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A Classic of Liberal Thought

    Professor Jeremy Jennings is Director of the Centre for the Study of Political Thought at Queen Mary, University of London. His latest works are Revolution and the Republic: A History of Political Thought in France published by Oxford University Press in 2011 and his edition of Destutt de Tracy's 'A Treatise on Political Economy' published last month by Liberty Fund. 

    Most of us, I imagine, have felt embarrassed by not having read some great book or other. I used to feel this way about James Joyce’s Ulysses. Happily I got over this and concluded that, having read A Portrait of the Artist as a Young Man, I had done my bit for modern literature. However, there were still a few books left unread which caused me mild discomfort whenever they were mentioned.  One of them was Wilhelm von Humboldt’s The Limits of State Action.

    Anyone who has read John Stuart Mill’s On Liberty will have come across it, as Humboldt’s text provides Mill with the epigram that opens his famous essay. “The grand, leading principle, towards which every argument unfolded in these pages directly converges”, it reads, “is the absolute and essential importance of human development in its richest diversity”.  Yet, until a few weeks ago, I had never gone back to Humboldt’s original work to find out just why he believed this to be so. When I did, it was well worth the effort.

    The book itself was written in the early 1790s but it was not published until 1854 (five years before the publication of On Liberty). Humboldt himself died in 1835. Not surprisingly it is heavily influenced by German philosophy, the likes of Kant jostling for position by the side of Goethe and Schiller. But the message conveyed is clear and it is surprisingly modern.

    As the book title suggests, the primary question it addresses is that of the proper limits of state action. This necessarily entails a discussion of the meaning of freedom and of human flourishing.  If, according to Humboldt, “the true end of man…is the highest and most harmonious development of his powers to a complete and inconsistent whole”, freedom is its first and indispensable condition. It is through his own active energy and through the expression of his individuality that man will attain this goal.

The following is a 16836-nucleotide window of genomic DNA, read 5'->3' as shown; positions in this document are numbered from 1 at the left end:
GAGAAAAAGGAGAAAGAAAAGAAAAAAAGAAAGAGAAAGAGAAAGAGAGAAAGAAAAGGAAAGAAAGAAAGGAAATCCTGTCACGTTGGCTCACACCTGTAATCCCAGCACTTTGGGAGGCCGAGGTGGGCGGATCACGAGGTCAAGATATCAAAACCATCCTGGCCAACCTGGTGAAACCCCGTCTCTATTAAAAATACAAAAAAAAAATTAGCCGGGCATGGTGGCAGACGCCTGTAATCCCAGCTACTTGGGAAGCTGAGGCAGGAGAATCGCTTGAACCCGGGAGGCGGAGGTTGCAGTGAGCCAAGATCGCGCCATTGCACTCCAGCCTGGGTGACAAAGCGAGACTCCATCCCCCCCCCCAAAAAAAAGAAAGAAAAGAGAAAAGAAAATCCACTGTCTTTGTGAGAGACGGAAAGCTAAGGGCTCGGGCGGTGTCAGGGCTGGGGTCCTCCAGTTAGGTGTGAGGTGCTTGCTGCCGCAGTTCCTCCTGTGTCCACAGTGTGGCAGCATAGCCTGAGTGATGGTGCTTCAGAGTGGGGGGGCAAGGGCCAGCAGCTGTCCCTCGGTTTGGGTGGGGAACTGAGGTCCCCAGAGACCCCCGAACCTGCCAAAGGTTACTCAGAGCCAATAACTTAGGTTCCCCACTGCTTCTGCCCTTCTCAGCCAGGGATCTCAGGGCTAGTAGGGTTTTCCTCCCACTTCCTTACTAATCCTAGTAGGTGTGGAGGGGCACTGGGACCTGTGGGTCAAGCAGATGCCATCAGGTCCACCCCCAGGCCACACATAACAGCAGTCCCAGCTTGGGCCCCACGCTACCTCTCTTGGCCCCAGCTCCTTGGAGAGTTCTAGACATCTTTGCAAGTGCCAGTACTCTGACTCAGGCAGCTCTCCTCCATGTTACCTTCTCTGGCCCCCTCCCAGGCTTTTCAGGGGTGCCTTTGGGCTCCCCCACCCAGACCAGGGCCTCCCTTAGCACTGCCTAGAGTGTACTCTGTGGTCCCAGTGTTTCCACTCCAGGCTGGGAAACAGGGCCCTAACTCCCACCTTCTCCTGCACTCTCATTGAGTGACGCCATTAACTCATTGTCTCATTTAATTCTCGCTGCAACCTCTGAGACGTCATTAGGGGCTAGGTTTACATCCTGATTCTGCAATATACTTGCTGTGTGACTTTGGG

What follows from this is that the State should not concern itself with what Humboldt describes as “the positive welfare of citizen”. The actions of the state, he tells us, induce uniformity; they weaken the “vitality” of the nation; they lead to a “necessary deterioration of moral character” and to an indifference towards our fellows; it reduces the political community “to an agglomerated mass of living but lifeless instruments of action and enjoyment”.  As Humboldt puts it, “the man who is often led easily becomes disposed willingly to sacrifice what remains of his capacity for spontaneous action”. Few pieces of legislation, Humboldt concludes, are of “immediate and absolute necessity” and all require for their supervision “a vast increase of functionaries”.

    Humboldt’s description of how the activity of the state reduces human variety and diversity has more dimensions than this but there can be no doubt as to where his argument leads.  If the state is not to concern itself with the positive welfare of its citizens, it should not “proceed a step further than is necessary for their mutual security and protection against foreign enemies”. On no other grounds can the state impose restrictions upon the liberty of the individual. As Humboldt writes, the man must not be sacrificed to the citizen.

    Humboldt therefore opposes a national system of education; he sees the dangers of state administered poor relief; he is against an established religion; and he contests the utility of legislation designed to secure the amelioration of morals.  With great prescience, he sees that even a prosperous and peaceable state will reduce its citizens to “a multitude of well-cared-for slaves”.

    What is Humboldt’s alternative? Voluntary contracts between individuals and what he terms “the free cooperation of the members of the nation”.  “I have felt myself animated throughout”, Humboldt ends, “with a sense of the deepest respect for the inherent dignity of human nature, and for freedom”.  The Limits of State Action certainly merits being read by everyone who shares the vision of the Centre for Policy Studies. I’m just annoyed that it took me so long to get around it. Still, better late than never.

    Professor Jeremy Jennings is Director of the Centre for the Study of Political Thought at Queen Mary, University of London. His latest work, Revolution and the Republic: A History of Political Thought in France, was recently published by Oxford University Press.

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